In the wake of the assassination of Malta’s most prominent investigative reporter, Daphne Caruana Galizia, we need to understand and address the underlying and deep-seated causes of Malta’s current predicament, says Omar Grech.
On the 28th July 1981 Enrico Berlinguer then leader of the Italian Communist Party gave an interview to the editor and founder of one of Italy’s foremost newspapers La Repubblica. The interview became famous in Italy because Berlinguer raised the issue of what he termed ‘la questione morale’ (the moral question) in Italian politics.
Almost a decade before the kickback scandal (Mani Pulite – kickbacks given for public contracts) that rocked Italian politics in the early 1990s Berlinguer articulated a malaise about Italian politics which centred around political parties as machines that exercised power and clientelism dispensing favours while occupying all the institutions of the state. He identified the moral question in politics not simply in instances of corruption, bad governance and the activities of organised crime but fundamentally in systemic institutional failure which in his words ultimately would result in a restriction rather than an expansion of democracy.
About 10 days ago a Maltese journalist was assassinated in a car-bomb explosion which had reverberations throughout Europe and the wider world. Mrs. Caruana Galizia was a columnist in one of Malta’s English language newspapers, the Malta Independent, and ran her own blog, Running Commentary which was one of the most visited Maltese websites where she provided social and political commentary as well as investigative journalism and, as Politico wrote in one recent profile, “a one-woman WikiLeaks.”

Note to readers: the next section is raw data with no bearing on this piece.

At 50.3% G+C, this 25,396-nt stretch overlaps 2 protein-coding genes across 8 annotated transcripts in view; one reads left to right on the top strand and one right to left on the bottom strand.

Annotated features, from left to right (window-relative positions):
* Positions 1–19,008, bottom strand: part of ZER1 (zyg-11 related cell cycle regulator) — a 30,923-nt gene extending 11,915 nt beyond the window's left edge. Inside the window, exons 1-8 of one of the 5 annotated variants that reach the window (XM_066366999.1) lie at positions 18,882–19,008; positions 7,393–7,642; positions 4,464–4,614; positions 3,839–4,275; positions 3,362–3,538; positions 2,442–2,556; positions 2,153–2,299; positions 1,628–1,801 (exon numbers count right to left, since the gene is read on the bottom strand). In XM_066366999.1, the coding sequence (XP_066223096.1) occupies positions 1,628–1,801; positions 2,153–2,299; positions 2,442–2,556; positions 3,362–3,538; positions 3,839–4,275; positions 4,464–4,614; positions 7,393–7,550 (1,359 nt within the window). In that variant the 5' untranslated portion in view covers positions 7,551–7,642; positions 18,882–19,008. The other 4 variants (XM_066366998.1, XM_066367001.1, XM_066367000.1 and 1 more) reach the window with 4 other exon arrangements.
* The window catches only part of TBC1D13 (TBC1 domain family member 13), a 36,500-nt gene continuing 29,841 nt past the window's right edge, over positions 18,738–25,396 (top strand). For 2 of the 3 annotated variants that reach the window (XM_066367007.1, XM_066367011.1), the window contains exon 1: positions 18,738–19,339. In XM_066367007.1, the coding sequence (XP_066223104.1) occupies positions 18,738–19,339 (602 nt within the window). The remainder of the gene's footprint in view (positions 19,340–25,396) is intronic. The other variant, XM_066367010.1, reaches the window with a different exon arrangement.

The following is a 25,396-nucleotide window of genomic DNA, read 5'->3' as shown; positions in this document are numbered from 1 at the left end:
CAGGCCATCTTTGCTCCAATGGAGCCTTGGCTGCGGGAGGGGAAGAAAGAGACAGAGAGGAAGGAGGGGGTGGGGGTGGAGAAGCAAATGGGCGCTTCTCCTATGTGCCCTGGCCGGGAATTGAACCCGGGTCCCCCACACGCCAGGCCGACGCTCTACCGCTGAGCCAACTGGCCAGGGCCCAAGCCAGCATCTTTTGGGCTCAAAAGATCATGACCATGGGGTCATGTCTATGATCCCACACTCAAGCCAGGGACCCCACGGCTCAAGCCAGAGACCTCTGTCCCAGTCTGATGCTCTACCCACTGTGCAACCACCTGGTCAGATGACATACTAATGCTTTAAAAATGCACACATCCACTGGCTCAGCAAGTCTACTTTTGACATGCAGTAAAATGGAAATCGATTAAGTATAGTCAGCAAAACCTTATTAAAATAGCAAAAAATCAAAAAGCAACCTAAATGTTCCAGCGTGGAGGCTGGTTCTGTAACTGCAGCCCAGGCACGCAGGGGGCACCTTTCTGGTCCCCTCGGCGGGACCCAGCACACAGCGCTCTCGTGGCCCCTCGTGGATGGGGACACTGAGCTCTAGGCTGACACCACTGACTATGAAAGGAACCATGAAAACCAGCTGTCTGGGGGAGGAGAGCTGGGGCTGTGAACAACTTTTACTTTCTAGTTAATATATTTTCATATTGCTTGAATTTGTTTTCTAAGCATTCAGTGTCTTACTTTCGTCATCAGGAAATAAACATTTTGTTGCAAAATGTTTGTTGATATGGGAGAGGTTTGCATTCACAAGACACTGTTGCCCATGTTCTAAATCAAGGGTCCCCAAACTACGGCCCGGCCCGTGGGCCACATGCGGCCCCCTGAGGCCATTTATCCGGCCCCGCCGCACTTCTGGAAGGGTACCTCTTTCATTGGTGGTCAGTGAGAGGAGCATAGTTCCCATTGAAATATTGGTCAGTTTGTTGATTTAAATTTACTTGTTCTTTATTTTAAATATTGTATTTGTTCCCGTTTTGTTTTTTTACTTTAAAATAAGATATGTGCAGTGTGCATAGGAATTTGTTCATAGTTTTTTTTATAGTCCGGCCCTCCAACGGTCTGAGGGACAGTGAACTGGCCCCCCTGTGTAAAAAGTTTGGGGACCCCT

In her blog she became deeply involved in the Panama Papers revelations and made serious accusations of graft and bad governance against politicians and senior figures in the Maltese institutions. Mrs. Caruana Galizia also followed stories related to activities of organised crime in Malta. Her blogs related to a variety of issues and public personalities but increasingly highlighted the dangers faced by Malta in terms of good governance and freedom of expression.
A large segment of the Maltese population was deeply shocked by the barbaric assassination of a journalist who, whether one liked her or not, was fearless, frank and enjoyed an unparalleled command of the English language.The events of the past 10 days have given rise to a raft of opinion pieces [for example, 1, 2, 3], television commentary and parliamentary debate. Some have accused the government of a collapse of state institutions in Malta citing the Commissioner of Police and the Attorney General as two examples of such failures. Others have remarked that the murder is most likely linked to organised crime, where car-bombs have resulted in several persons (allegedly involved in criminal networks) being killed in the past few years and with no prosecutions initiated so far.